• Categories of personal information of the consumer that have been collected.
  • Categories of sources used in collection.
  • The business or commercial purposes for collecting.
  • The categories of third parties with whom the personal information is “shared”.
  • Categories of personal information that has been “sold” and the categories of “third parties” to whom each category of personal information was sold.
  • Categories of personal information that has been “disclosed for a business purpose” (that is, transferred but not a “sale”) and the categories of “third parties” to whom each category of personal information was transferred.
  • The specific pieces of personal information that has been collected about that consumer.

The definition of “sell” in the CCPA is incredibly broad, including “making personal information available to” a third party for monetary or other valuable consideration. Where a consumer has elected to “opt-out”, the business will be required to turn off the flow of personal information to any third party.

The CCPA does provide a number of carve-outs to this “sale” opt-out control. The three primary carve-outs are transfers (i) to a Service Provider, (ii) to an “exempted entity” or “contractor”, and (iii) at the direction of the consumer. Even if a consumer has elected to “opt-out”, personal information can continue to transfer to third parties who fit into those carve-outs.

To take advantage of the first two exemptions, businesses will have to ensure that the transfers are governed by written contracts containing the specific terms required by the CCPA.

In the context of CCPA, Businesses are individuals or entities that determine the purposes and means of the processing of consumer’s personal data, and Service Providers are individuals or entities that process information on behalf of a business. These are broadly synonymous with the terms Controllers and Processors used in GDPR.

The private right of action in the CCPA is limited to data breaches. Under the private right of action, damages can come in between $100 and $750 per incident per consumer. The California AG also can enforce the CCPA in its entirety with the ability to levy a civil penalty of not more than $2,500 per violation or $7,500 per intentional violation.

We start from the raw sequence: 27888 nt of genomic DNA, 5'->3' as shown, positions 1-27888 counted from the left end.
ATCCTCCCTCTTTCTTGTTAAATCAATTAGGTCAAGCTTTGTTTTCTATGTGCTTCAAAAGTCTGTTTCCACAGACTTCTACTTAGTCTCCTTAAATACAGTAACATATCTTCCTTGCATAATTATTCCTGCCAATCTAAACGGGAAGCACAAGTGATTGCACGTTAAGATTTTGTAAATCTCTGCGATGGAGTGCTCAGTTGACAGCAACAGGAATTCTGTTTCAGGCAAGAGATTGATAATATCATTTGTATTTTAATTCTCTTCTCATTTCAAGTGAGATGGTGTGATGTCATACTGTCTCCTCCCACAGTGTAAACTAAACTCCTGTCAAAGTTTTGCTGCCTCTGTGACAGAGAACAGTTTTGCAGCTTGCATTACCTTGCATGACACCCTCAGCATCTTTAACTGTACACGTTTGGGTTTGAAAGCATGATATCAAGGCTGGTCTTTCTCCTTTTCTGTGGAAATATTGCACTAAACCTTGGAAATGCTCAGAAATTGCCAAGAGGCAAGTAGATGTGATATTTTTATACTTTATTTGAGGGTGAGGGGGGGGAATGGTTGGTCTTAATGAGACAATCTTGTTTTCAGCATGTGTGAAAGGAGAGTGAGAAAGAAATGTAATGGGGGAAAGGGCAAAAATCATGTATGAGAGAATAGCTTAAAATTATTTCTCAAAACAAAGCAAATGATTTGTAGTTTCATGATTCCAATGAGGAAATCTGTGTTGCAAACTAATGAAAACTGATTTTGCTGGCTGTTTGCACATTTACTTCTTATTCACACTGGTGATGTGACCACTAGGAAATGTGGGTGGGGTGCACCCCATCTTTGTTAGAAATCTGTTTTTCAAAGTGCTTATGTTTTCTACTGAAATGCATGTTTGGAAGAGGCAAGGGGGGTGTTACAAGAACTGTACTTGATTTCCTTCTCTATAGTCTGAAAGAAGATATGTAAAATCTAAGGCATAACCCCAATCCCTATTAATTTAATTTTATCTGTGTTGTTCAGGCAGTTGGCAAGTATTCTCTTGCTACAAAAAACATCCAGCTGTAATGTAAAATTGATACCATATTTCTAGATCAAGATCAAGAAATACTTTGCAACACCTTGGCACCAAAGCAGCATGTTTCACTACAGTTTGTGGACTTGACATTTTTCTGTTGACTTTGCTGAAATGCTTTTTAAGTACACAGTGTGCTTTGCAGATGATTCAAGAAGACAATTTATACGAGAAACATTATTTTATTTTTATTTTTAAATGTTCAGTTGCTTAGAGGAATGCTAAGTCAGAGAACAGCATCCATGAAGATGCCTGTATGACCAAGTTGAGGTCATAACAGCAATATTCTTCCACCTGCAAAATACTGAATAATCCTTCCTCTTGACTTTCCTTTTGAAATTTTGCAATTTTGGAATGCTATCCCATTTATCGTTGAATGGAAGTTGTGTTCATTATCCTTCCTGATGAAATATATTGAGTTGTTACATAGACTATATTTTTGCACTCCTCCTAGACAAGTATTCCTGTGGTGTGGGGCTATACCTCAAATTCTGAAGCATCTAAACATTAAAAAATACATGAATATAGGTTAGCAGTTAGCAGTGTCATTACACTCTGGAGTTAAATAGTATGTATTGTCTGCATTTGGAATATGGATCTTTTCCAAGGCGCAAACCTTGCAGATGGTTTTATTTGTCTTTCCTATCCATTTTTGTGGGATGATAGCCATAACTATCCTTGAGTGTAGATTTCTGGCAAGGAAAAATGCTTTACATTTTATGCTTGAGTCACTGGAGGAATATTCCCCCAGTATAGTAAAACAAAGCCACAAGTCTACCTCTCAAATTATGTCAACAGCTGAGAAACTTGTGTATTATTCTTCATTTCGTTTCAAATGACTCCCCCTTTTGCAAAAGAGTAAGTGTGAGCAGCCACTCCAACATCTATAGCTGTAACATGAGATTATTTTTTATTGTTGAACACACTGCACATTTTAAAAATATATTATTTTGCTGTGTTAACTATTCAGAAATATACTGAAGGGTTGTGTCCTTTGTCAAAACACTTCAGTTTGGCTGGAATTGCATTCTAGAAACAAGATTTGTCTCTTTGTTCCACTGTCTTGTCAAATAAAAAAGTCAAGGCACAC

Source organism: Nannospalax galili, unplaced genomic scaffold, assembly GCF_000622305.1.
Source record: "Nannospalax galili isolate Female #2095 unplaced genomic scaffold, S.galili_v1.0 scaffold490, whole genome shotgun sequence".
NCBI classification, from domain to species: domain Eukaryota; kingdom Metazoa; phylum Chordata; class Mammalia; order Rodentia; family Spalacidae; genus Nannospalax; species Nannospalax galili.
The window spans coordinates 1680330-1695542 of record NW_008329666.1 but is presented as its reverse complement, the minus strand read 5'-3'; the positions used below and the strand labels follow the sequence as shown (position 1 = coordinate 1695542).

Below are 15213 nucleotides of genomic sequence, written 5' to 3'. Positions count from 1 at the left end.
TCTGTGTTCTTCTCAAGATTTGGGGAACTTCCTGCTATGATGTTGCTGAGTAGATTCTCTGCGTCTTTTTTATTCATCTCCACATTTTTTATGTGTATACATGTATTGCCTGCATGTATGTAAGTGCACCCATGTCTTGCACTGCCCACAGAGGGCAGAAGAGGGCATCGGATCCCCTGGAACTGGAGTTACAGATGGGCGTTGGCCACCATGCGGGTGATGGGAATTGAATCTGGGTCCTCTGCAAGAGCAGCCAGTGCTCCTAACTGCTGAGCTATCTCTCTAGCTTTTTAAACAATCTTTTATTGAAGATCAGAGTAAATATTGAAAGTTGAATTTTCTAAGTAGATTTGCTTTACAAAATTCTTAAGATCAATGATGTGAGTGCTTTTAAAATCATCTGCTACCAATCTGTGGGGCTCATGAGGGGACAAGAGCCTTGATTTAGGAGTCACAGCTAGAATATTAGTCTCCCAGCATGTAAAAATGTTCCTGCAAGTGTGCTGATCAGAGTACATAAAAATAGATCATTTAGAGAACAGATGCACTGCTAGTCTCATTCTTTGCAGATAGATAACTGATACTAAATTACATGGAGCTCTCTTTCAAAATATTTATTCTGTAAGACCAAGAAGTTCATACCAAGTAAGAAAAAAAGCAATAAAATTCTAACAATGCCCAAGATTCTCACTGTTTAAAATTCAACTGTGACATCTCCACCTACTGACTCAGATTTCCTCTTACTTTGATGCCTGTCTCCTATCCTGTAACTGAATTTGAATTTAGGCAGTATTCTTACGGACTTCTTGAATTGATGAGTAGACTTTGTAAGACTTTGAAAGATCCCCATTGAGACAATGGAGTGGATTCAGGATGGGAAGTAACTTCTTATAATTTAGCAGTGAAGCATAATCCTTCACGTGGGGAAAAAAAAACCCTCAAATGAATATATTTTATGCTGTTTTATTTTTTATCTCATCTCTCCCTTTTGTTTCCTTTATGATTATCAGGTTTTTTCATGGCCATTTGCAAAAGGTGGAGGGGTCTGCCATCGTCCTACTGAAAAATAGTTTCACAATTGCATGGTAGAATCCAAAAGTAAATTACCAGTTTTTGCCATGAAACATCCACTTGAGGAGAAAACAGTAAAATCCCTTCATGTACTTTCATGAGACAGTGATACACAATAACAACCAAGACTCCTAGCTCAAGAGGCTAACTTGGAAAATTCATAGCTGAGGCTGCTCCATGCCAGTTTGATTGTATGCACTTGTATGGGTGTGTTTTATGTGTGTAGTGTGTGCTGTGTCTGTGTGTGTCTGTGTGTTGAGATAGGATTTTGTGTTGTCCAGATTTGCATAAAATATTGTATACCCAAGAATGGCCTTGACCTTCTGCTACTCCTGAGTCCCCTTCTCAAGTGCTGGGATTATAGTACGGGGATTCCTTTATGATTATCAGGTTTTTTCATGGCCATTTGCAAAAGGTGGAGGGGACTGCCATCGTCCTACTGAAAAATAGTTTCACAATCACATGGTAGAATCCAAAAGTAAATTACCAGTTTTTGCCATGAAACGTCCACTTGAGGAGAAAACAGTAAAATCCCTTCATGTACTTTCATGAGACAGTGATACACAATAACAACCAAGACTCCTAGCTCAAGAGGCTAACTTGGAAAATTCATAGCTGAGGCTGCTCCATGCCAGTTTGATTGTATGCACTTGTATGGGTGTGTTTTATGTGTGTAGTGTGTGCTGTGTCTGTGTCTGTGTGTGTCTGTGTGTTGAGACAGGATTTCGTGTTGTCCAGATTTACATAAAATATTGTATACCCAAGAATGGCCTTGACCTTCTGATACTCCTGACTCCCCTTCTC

Personal information is any information relating to an identified or identifiable person. There is no distinction between a person’s private, public, or work roles. The defined term “personal information” roughly lines up with “personal data” under GDPR. However, CCPA also includes family and household data.

Examples of personal data include:


  • Name
  • Home address
  • Work address
  • Telephone number
  • Mobile number
  • Email address
  • Passport number
  • National ID card
  • Social Security Number (or equivalent)
  • Driver’s license
  • Physical, physiological, or genetic information
  • Medical information
  • Cultural identity


  • Bank details / account numbers
  • Tax file number
  • Credit/Debit card numbers
  • Social media posts

Online Artifacts

  • Social media posts
  • IP address (EU region)
  • Location / GPS data
  • Cookies
  • CCPA introduces parental consent obligations consistent with The Children’s Online Privacy Protection Act (COPPA) for children under the age of 13.
  • For children between 13 and 16 years old, CCPA imposes a new obligation to obtain opt-in consent from the child for any “sale” of their personal information.

In October 2019, a number of amendments were passed to the CCPA. One amendment clarified that the CCPA obligations do not apply to the personal information of employees of the business. However, legislators put a one-year sunset on that exemption. We expect California to legislate a new data protection law for employees in 2020.